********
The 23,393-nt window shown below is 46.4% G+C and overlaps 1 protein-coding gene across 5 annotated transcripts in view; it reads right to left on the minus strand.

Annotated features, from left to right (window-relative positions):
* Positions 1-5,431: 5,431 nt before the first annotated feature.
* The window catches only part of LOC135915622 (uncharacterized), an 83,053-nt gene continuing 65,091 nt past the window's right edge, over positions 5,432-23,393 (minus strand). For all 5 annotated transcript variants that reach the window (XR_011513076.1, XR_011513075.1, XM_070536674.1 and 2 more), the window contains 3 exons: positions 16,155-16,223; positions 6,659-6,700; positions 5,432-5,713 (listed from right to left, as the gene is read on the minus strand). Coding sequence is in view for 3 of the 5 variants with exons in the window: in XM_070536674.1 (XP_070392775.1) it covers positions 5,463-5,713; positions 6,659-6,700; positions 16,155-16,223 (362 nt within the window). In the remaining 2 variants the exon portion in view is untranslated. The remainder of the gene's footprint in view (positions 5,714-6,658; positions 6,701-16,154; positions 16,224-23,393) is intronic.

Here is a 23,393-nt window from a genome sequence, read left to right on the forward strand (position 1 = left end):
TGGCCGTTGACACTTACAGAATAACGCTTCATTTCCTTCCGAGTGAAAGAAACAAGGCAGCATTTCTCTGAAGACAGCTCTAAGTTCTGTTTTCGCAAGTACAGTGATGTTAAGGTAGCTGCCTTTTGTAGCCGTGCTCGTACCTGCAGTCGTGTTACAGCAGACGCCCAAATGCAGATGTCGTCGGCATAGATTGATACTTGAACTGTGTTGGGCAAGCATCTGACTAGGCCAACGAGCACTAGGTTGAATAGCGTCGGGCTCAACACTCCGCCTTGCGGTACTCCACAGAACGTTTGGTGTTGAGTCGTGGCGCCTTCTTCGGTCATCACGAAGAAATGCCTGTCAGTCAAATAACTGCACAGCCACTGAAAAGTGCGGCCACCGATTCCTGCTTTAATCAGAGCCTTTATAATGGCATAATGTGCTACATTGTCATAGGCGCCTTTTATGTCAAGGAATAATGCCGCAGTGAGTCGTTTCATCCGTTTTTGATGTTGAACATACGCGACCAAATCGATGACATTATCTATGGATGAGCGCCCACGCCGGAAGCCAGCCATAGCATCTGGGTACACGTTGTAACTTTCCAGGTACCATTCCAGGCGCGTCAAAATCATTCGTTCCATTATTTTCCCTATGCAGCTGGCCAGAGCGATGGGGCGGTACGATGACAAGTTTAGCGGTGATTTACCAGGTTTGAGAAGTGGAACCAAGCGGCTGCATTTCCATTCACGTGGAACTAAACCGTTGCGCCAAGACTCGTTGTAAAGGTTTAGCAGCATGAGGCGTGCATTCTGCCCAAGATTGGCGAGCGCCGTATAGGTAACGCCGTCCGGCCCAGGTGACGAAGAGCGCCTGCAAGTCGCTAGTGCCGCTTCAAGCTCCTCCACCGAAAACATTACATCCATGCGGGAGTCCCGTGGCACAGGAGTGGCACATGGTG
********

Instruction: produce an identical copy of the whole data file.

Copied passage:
The 23,393-nt window shown below is 46.4% G+C and overlaps 1 protein-coding gene across 5 annotated transcripts in view; it reads right to left on the minus strand.

Annotated features, from left to right (window-relative positions):
* Positions 1-5,431: 5,431 nt before the first annotated feature.
* The window catches only part of LOC135915622 (uncharacterized), an 83,053-nt gene continuing 65,091 nt past the window's right edge, over positions 5,432-23,393 (minus strand). For all 5 annotated transcript variants that reach the window (XR_011513076.1, XR_011513075.1, XM_070536674.1 and 2 more), the window contains 3 exons: positions 16,155-16,223; positions 6,659-6,700; positions 5,432-5,713 (listed from right to left, as the gene is read on the minus strand). Coding sequence is in view for 3 of the 5 variants with exons in the window: in XM_070536674.1 (XP_070392775.1) it covers positions 5,463-5,713; positions 6,659-6,700; positions 16,155-16,223 (362 nt within the window). In the remaining 2 variants the exon portion in view is untranslated. The remainder of the gene's footprint in view (positions 5,714-6,658; positions 6,701-16,154; positions 16,224-23,393) is intronic.

Here is a 23,393-nt window from a genome sequence, read left to right on the forward strand (position 1 = left end):
TGGCCGTTGACACTTACAGAATAACGCTTCATTTCCTTCCGAGTGAAAGAAACAAGGCAGCATTTCTCTGAAGACAGCTCTAAGTTCTGTTTTCGCAAGTACAGTGATGTTAAGGTAGCTGCCTTTTGTAGCCGTGCTCGTACCTGCAGTCGTGTTACAGCAGACGCCCAAATGCAGATGTCGTCGGCATAGATTGATACTTGAACTGTGTTGGGCAAGCATCTGACTAGGCCAACGAGCACTAGGTTGAATAGCGTCGGGCTCAACACTCCGCCTTGCGGTACTCCACAGAACGTTTGGTGTTGAGTCGTGGCGCCTTCTTCGGTCATCACGAAGAAATGCCTGTCAGTCAAATAACTGCACAGCCACTGAAAAGTGCGGCCACCGATTCCTGCTTTAATCAGAGCCTTTATAATGGCATAATGTGCTACATTGTCATAGGCGCCTTTTATGTCAAGGAATAATGCCGCAGTGAGTCGTTTCATCCGTTTTTGATGTTGAACATACGCGACCAAATCGATGACATTATCTATGGATGAGCGCCCACGCCGGAAGCCAGCCATAGCATCTGGGTACACGTTGTAACTTTCCAGGTACCATTCCAGGCGCGTCAAAATCATTCGTTCCATTATTTTCCCTATGCAGCTGGCCAGAGCGATGGGGCGGTACGATGACAAGTTTAGCGGTGATTTACCAGGTTTGAGAAGTGGAACCAAGCGGCTGCATTTCCATTCACGTGGAACTAAACCGTTGCGCCAAGACTCGTTGTAAAGGTTTAGCAGCATGAGGCGTGCATTCTGCCCAAGATTGGCGAGCGCCGTATAGGTAACGCCGTCCGGCCCAGGTGACGAAGAGCGCCTGCAAGTCGCTAGTGCCGCTTCAAGCTCCTCCACCGAAAACATTACATCCATGCGGGAGTCCCGTGGCACAGGAGTGGCACATGGTG